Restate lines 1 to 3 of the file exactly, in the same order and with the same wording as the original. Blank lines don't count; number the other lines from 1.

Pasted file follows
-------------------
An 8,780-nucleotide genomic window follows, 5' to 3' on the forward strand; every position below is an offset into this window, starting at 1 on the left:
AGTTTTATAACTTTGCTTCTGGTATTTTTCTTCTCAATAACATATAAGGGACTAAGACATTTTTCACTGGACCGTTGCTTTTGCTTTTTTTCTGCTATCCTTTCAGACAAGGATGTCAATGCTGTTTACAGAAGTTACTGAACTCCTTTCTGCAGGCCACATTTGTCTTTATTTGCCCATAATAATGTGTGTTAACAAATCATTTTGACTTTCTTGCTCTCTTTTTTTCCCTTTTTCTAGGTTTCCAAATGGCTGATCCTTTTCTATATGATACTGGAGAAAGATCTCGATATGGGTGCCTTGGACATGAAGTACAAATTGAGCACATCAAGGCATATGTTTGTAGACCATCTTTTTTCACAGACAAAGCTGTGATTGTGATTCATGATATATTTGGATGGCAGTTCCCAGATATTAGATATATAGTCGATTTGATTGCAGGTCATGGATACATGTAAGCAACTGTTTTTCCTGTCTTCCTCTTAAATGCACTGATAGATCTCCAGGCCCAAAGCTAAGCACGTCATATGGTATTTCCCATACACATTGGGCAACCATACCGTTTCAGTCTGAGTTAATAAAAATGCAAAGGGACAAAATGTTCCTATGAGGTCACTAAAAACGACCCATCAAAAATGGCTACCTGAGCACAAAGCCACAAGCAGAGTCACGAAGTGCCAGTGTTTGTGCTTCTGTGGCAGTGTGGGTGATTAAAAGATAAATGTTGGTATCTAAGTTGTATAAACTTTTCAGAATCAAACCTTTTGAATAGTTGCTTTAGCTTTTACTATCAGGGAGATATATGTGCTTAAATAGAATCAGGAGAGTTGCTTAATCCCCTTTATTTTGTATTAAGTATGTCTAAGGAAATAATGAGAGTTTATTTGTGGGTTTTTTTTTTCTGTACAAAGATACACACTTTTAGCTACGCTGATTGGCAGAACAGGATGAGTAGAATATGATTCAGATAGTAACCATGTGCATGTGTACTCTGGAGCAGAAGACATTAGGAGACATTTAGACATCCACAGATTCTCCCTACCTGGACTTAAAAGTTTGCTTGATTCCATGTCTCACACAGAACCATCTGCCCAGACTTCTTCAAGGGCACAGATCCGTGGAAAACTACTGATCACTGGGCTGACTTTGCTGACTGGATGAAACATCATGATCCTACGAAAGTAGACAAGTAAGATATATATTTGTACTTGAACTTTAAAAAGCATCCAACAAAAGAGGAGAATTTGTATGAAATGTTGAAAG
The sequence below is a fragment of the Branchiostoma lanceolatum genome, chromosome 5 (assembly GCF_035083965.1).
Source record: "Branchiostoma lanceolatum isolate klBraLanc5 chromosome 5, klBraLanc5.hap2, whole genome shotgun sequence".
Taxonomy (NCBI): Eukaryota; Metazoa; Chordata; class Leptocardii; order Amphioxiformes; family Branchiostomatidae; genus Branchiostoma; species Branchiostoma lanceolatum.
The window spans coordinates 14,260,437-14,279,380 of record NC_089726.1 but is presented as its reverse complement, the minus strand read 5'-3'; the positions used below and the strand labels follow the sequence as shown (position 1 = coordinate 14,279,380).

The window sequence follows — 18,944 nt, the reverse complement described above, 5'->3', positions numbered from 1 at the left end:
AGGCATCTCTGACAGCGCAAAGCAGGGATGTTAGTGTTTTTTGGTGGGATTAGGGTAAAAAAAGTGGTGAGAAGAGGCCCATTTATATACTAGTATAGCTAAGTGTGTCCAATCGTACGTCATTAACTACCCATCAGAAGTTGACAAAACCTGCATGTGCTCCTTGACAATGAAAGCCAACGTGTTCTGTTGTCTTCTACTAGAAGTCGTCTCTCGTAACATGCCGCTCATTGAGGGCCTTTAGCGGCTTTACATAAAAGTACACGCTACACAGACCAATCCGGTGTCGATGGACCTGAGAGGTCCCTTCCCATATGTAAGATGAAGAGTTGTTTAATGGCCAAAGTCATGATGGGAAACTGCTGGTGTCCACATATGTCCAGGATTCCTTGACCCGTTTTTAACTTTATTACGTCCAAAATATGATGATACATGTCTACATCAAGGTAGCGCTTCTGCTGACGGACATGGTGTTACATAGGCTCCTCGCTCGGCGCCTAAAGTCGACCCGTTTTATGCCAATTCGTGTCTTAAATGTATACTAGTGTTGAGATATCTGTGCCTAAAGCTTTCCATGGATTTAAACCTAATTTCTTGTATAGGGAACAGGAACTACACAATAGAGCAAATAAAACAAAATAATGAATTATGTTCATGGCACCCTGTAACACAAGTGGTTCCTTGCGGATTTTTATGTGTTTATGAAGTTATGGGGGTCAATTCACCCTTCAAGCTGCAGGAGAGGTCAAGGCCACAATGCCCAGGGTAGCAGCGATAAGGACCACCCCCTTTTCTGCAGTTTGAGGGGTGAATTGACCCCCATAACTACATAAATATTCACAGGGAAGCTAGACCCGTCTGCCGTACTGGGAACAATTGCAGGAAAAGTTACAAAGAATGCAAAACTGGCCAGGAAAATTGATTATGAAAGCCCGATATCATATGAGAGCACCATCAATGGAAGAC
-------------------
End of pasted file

An 8,780-nucleotide genomic window follows, 5' to 3' on the forward strand; every position below is an offset into this window, starting at 1 on the left:
AGTTTTATAACTTTGCTTCTGGTATTTTTCTTCTCAATAACATATAAGGGACTAAGACATTTTTCACTGGACCGTTGCTTTTGCTTTTTTTCTGCTATCCTTTCAGACAAGGATGTCAATGCTGTTTACAGAAGTTACTGAACTCCTTTCTGCAGGCCACATTTGTCTTTATTTGCCCATAATAATGTGTGTTAACAAATCATTTTGACTTTCTTGCTCTCTTTTTTTCCCTTTTTCTAGGTTTCCAAATGGCTGATCCTTTTCTATATGATACTGGAGAAAGATCTCGATATGGGTGCCTTGGACATGAAGTACAAATTGAGCACATCAAGGCATATGTTTGTAGACCATCTTTTTTCACAGACAAAGCTGTGATTGTGATTCATGATATATTTGGATGGCAGTTCCCAGATATTAGATATATAGTCGATTTGATTGCAGGTCATGGATACATGTAAGCAACTGTTTTTCCTGTCTTCCTCTTAAATGCACTGATAGATCTCCAGGCCCAAAGCTAAGCACGTCATATGGTATTTCCCATACACATTGGGCAACCATACCGTTTCAGTCTGAGTTAATAAAAATGCAAAGGGACAAAATGTTCCTATGAGGTCACTAAAAACGACCCATCAAAAATGGCTACCTGAGCACAAAGCCACAAGCAGAGTCACGAAGTGCCAGTGTTTGTGCTTCTGTGGCAGTGTGGGTGATTAAAAGATAAATGTTGGTATCTAAGTTGTATAAACTTTTCAGAATCAAACCTTTTGAATAGTTGCTTTAGCTTTTACTATCAGGGAGATATATGTGCTTAAATAGAATCAGGAGAGTTGCTTAATCCCCTTTATTTTGTATTAAGTATGTCTAAGGAAATAATGAGAGTTTATTTGTGGGTTTTTTTTTTCTGTACAAAGATACACACTTTTAGCTACGCTGATTGGCAGAACAGGATGAGTAGAATATGATTCAGATAGTAACCATGTGCATGTGTACTCTGGAGCAGAAGACATTAGGAGACATTTAGACATCCACAGATTCTCCCTACCTGGACTTAAAAGTTTGCTTGATTCCATGTCTCACACAGAACCATCTGCCCAGACTTCTTCAAGGGCACAGATCCGTGGAAAACTACTGATCACTGGGCTGACTTTGCTGACTGGATGAAACATCATGATCCTACGAAAGTAGACAAGTAAGATATATATTTGTACTTGAACTTTAAAAAGCATCCAACAAAAGAGGAGAATTTGTATGAAATGTTGAAAG
The sequence below is a fragment of the Branchiostoma lanceolatum genome, chromosome 5 (assembly GCF_035083965.1).